It's taken me a long time to accept that I have kidney disease. I'm still not happy about it, but a few weeks ago I decided to stop being angry and instead focus all of my attention on improving my life. I've transitioned from "Why me?" to more important questions, like:
How can I help keep myself healthy?
What can I do to educate myself and others?
Starting this blog was the first step in this journey. I had been very reticent when it came to my health, as I didn't want anyone to know that something was "wrong" with me. I'd always identified as an athlete -- as someone who could just pick up and run a 1/2 marathon without training (which is something I did as recently as three years ago). The last thing I wanted anyone to know was that those days are over.
And I definitely didn't want to admit to myself that those days were over.
That way of thinking, however, gave the disease too much power. So I've been spending a lot of time lately researching kidney disease, and I've also started to be more open about what I'm experiencing. I'm determined to be an advocate, not a victim.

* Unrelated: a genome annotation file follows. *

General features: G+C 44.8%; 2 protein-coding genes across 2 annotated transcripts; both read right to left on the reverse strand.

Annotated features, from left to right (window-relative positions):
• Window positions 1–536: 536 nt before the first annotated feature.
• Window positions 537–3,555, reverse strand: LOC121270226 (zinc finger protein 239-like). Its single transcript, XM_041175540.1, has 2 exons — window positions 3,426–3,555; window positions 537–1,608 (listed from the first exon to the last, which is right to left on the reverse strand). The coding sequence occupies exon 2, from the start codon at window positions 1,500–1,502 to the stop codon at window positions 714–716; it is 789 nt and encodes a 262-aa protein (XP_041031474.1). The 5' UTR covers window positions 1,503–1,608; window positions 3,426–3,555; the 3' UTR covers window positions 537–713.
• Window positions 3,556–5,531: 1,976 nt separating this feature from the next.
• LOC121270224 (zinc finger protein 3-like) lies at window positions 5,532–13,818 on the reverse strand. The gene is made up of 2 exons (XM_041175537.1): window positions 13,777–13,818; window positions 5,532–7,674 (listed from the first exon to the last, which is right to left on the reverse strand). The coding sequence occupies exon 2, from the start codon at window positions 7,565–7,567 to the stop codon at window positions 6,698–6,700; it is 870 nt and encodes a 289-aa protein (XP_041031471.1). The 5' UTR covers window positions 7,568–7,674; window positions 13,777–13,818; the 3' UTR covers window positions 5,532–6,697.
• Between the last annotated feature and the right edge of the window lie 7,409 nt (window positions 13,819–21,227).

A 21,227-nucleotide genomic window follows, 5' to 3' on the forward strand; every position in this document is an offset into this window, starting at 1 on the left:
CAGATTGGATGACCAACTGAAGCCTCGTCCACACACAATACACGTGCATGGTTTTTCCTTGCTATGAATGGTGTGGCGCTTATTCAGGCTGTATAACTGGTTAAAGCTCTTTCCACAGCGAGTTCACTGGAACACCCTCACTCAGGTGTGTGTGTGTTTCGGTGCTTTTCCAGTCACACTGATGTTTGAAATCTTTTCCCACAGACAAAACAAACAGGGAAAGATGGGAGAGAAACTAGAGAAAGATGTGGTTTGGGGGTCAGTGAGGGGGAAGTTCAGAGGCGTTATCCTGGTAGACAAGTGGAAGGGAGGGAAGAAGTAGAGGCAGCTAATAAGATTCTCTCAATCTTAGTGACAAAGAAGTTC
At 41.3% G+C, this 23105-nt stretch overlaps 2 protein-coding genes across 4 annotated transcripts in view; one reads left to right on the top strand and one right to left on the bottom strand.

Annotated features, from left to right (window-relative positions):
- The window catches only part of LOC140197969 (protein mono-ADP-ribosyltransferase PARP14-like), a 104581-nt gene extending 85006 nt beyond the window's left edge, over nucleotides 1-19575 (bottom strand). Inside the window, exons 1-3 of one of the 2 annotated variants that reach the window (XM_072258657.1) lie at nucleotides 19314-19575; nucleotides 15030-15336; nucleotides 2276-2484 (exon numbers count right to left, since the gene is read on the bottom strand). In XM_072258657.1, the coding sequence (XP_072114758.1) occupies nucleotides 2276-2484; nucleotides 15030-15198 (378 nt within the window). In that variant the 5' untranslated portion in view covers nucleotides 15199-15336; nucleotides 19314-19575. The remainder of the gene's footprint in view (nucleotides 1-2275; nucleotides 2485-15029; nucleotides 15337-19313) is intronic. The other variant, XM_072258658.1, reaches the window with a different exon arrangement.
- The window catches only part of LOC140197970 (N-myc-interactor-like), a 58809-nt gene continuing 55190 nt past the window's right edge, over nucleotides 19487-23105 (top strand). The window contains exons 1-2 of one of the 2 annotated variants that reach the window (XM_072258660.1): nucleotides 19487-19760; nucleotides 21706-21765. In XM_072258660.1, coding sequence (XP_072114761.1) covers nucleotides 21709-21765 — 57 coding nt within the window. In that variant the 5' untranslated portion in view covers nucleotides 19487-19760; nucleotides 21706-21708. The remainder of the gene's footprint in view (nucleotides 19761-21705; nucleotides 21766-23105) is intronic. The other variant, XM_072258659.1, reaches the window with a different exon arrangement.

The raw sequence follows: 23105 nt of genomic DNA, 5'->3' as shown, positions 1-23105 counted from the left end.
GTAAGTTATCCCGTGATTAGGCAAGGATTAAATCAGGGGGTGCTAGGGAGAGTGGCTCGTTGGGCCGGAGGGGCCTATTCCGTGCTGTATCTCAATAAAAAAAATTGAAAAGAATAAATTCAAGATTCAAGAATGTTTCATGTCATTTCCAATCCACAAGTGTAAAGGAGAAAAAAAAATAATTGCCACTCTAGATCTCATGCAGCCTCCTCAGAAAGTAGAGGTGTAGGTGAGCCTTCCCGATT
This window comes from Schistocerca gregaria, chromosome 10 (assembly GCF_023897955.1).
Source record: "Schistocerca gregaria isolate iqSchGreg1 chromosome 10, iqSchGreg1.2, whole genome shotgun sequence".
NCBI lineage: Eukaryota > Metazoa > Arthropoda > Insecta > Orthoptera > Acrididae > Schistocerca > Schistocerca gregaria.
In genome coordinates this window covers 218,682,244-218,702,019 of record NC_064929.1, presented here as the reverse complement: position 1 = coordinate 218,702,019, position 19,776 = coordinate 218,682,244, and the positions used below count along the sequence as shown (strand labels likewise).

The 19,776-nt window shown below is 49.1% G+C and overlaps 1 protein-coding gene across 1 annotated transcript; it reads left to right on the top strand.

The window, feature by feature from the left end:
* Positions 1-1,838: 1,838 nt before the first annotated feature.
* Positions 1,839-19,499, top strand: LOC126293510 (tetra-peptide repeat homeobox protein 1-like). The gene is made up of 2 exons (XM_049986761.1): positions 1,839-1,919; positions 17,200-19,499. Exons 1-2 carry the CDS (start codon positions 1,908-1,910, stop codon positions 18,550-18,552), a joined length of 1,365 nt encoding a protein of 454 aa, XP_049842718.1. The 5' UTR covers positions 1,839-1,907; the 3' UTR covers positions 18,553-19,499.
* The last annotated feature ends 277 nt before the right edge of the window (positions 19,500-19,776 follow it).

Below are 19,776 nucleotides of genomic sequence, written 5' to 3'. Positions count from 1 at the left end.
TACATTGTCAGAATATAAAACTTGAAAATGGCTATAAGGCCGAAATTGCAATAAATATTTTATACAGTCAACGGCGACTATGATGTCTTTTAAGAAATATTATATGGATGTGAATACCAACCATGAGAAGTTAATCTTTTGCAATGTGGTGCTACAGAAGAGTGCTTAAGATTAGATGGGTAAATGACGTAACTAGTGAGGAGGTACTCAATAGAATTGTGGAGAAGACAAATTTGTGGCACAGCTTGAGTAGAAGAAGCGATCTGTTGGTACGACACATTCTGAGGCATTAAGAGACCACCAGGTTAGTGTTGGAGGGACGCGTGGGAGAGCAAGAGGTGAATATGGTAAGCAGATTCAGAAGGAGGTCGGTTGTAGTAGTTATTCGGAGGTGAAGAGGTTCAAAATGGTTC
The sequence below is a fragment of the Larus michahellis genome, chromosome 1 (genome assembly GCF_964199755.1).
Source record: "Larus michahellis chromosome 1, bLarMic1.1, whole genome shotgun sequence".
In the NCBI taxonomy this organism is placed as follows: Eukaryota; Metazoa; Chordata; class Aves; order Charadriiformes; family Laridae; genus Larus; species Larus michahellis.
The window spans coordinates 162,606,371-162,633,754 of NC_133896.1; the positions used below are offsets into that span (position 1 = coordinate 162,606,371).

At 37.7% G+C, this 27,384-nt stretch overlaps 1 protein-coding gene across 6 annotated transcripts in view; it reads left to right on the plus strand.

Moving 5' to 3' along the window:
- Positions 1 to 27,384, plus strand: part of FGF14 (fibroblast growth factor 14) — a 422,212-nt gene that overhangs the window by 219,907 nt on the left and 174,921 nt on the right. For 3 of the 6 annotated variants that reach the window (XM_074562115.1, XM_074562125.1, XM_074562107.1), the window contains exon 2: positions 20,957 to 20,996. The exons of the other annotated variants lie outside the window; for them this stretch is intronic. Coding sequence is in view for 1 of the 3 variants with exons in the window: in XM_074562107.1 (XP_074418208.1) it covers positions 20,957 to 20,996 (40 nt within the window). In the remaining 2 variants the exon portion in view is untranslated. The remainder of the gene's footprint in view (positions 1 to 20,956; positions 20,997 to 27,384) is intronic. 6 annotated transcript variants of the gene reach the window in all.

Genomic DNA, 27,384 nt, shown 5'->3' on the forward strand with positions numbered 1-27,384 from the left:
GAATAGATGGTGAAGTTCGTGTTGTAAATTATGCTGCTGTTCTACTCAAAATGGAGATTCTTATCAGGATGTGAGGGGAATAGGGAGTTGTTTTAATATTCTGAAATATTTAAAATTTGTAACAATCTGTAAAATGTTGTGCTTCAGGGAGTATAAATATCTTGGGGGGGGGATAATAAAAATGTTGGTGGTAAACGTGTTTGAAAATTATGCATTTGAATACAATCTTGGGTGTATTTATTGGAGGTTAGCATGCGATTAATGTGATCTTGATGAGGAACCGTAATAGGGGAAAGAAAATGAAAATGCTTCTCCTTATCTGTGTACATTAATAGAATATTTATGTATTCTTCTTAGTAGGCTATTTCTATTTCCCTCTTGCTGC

So imagine how cool it was to learn that every Noodles and Co. in Michigan was donating 25% of today's sales to the National Kidney Foundation of Michigan. And imagine how cool it was to send out an email this morning to my staff and student workers letting them know, and having EIGHT of them go to lunch with me and support the cause. Just thinking about it makes me emotional.
As a bonus, I met with someone from the NKFM today and asked about support groups. I was pleased to learn that the foundation has social workers, as I really want -- and need -- to be able to connect with people who can relate to my experience.
It's starting to feel like I'm not so alone.